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French Barn Find: 1970 Citroën DS21

Here’s some automotive trivia worth pondering: legend has it that when Citroën debuted the DS at the Paris Motor Show in 1965 1955, it garnered 18,000 customer orders on the first day. By the end of the ten-day show, there were 80,000 pre-orders for the futuristic French car. This record achievement remained unbroken for 60 years until Tesla launched its Model 3. If you ask me, I’d rather have a DS in my driveway any day of the week. And, if I had deep enough pockets to undertake a full restoration, I’d most certainly consider hitting the Buy it Now button here on eBay for this 1970 Citroën DS21, located in an undisclosed location in the Catskills, upstate New York.

Despite the fact our subject Citroën has the requisite grime and soil of a genuine barn find (a post-and-beam barn at that!), the car appears to be in fairly decent nick overall. On the inside, everything looks to be in place and certainly worthy of saving. Sure it’s dirty and dusty, but it’ll clean up. The bigger question is the possibility of rodent damage — what’s lurking underneath that dash? It’s no fun having to trace and fix electrical gremlins. This possibility alone might have me clicking the Make Offer button.

The seller’s scant description is accounted for by what I consider to be dreaded words: “…selling it for a friend, the car was his father’s.” So this might be why there’s no mention of title paperwork and also why there’s no way he can confirm the 47,635 miles on the odometer, which may or may not have “gone around once.” My guess, from looking at the interior, is probably not. There’s really not that much wear on those leather seats and the dash looks OK, if I’m honest.

Looking at the exterior is a different story — maybe it’s 147,635 miles? Part of what makes it a bit of a mystery is that the factory Rouge Rio has a slight pinkish hue anyway. Ultraviolet fading of red paint tends to devolve it from bright red to something pinker, so in this case, the Citroën’s paint may be faded from having been the family car, or it may just be lackluster because of 27 years of dirt build-up. The bad news — dreaded news, really — that would definitely have me hitting the Make Offer button is that the engine is stuck. It’s hard to know whether copious amounts of Jig-a-loo and time might free it, or whether this is a full rebuild. I think I know the answer, but for the prospective buyer, we can always hope, right?


  1. alphasud Member

    The last picture says it all how much work is going to be required to remove the car from that barn in its final stages of collapse. I conventional car is sprung with steel springs. With this car the hydraulics are out of commission and the car is flat on the floor. Someone will need to carefully raise and support the car before trying to move it. All while looking overhead and making sure the structure doesn’t collapse. I bet the car remains solid. I don’t see rust on the trunk lid or other parts of the car. Leather interior would suggest this is the Pallas model.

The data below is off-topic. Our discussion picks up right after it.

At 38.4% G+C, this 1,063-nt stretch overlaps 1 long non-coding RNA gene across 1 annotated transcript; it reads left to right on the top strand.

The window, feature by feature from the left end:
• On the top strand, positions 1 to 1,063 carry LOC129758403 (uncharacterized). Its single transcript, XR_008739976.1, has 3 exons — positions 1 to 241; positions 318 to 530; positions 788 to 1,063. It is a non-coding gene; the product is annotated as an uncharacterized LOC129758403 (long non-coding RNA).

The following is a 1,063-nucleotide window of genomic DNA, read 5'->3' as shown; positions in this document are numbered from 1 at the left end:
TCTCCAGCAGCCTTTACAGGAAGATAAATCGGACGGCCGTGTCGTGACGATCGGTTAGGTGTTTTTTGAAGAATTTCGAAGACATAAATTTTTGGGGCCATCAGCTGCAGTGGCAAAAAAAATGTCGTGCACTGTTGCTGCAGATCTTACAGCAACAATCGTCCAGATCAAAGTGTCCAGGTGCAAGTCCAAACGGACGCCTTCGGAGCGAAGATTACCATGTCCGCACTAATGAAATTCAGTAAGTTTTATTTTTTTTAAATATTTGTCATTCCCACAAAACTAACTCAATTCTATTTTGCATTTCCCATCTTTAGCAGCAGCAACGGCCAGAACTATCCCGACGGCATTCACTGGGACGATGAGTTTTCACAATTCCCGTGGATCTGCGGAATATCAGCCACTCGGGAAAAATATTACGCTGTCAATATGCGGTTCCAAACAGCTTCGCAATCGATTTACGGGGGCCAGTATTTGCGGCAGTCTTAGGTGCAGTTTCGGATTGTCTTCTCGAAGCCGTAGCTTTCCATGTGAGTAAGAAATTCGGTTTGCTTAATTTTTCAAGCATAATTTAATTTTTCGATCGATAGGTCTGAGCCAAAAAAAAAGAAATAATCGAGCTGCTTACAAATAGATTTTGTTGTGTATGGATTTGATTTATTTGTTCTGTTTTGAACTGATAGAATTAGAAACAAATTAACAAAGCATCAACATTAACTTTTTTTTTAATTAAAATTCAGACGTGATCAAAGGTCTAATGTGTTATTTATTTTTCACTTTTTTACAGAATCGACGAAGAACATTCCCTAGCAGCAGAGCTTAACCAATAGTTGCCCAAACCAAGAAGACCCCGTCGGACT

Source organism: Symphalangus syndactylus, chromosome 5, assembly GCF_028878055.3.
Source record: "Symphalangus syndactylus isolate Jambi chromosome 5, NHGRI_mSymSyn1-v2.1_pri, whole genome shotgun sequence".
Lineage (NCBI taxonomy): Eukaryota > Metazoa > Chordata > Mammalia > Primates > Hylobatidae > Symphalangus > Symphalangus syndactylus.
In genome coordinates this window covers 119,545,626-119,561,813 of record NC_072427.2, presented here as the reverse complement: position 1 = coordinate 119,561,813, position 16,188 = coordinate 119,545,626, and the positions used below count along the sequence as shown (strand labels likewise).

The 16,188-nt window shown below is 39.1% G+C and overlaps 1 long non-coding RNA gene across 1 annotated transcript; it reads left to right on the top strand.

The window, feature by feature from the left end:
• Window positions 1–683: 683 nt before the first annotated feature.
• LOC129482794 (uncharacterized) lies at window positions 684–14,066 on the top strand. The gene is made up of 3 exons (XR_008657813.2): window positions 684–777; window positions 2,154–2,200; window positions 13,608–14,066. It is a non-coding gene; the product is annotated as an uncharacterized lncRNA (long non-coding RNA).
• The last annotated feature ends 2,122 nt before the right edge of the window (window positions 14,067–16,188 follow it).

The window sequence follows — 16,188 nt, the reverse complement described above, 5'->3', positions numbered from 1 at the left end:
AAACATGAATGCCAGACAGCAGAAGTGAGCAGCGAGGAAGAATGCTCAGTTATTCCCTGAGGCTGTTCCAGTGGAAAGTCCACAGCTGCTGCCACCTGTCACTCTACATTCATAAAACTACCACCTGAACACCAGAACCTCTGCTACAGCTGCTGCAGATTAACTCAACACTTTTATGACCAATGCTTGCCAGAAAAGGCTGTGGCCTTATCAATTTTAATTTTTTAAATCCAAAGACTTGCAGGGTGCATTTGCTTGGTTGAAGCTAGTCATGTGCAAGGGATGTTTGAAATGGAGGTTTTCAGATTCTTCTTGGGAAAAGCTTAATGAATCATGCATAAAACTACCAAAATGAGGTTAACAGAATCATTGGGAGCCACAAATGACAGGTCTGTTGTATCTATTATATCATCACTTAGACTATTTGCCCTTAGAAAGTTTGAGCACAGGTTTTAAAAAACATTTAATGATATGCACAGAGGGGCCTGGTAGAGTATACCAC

Like 11
  2. Jack

    Just one small correction, Stephen, the DS was introduced at the Paris Auto Show in 1955 not 1965.

    Like 13
    • Stephen Mostad Staff

      Great catch! You are correct: 1955. I suspect it was a typo, but hard to say as doing the research on this car was an exercise in frustration — the model changes, the trim levels, the overlaps, the hydraulic fluids, etc. Is it a Pallas as alphasud has suggested? I think that’s also correct. All this to say, I appreciate you, Jack!

      • Jack

        Thanks Stephen. I certainly appreciate what you do and we all make mistakes as we are all human (some more than others!!). I don’t comment so often but when I do it is to clarify a point kr to give some more background on a topic. After 49 years in the automotive industry I have been able to retain some level of knowledge! But not really all that much. All the best, Jack

        Like 2
  3. Rick

    This looks like a job for the Cold War Motors crew.

    Like 1
    • MikeH

      There’s not enough rust for CWM.

      Like 1
  4. Wayne

    Sold at $5,900!
    A lot more than I would have even considered bidding.
    Good luck to the buyer, you will need it!

    Like 4
    • FrankD Member

      The Seller and Buyer need to take a video of the removal from the barn.

      Like 1
  5. Emel

    Cool looking car if one can imagine. The barn…..not so much.
    One should always have a barn cat….so that you don’t have barn rodents !

    Like 2
  6. Dik Stukkien

    Dear men, I had 6 of them. These cars are so easy to work on. I bought one that had a fire under the hood, it needed a new wiring harness. Also the engine was stuck, as the car had stood after the fire one year with the dirt of the fire extinquisher in it.
    I took the 5 gearbox out and put a large bar on the cranck. Slowly moved forward and backward and after a while the engine turned freely again. After that I drove many more kilometers with that car.
    They are so easy to maintain. Buy a workshop manual and when you can do other cars, this one will go also very easy. the hydraulics is not a problem, at least not here in Europe.

    Like 9
  7. chrlsful

    DS & CX fantastic in all their variations…

    Like 1
  8. Wayne

    Emel, I had a shop cat just for that purpose. He (CB which stood for coyote bait) used to curl up on the fender of what ever I was working on. One day he tore out of the shop like his tail was on fire, the reason? His tail was on fire! He never ever parked on a fender again.

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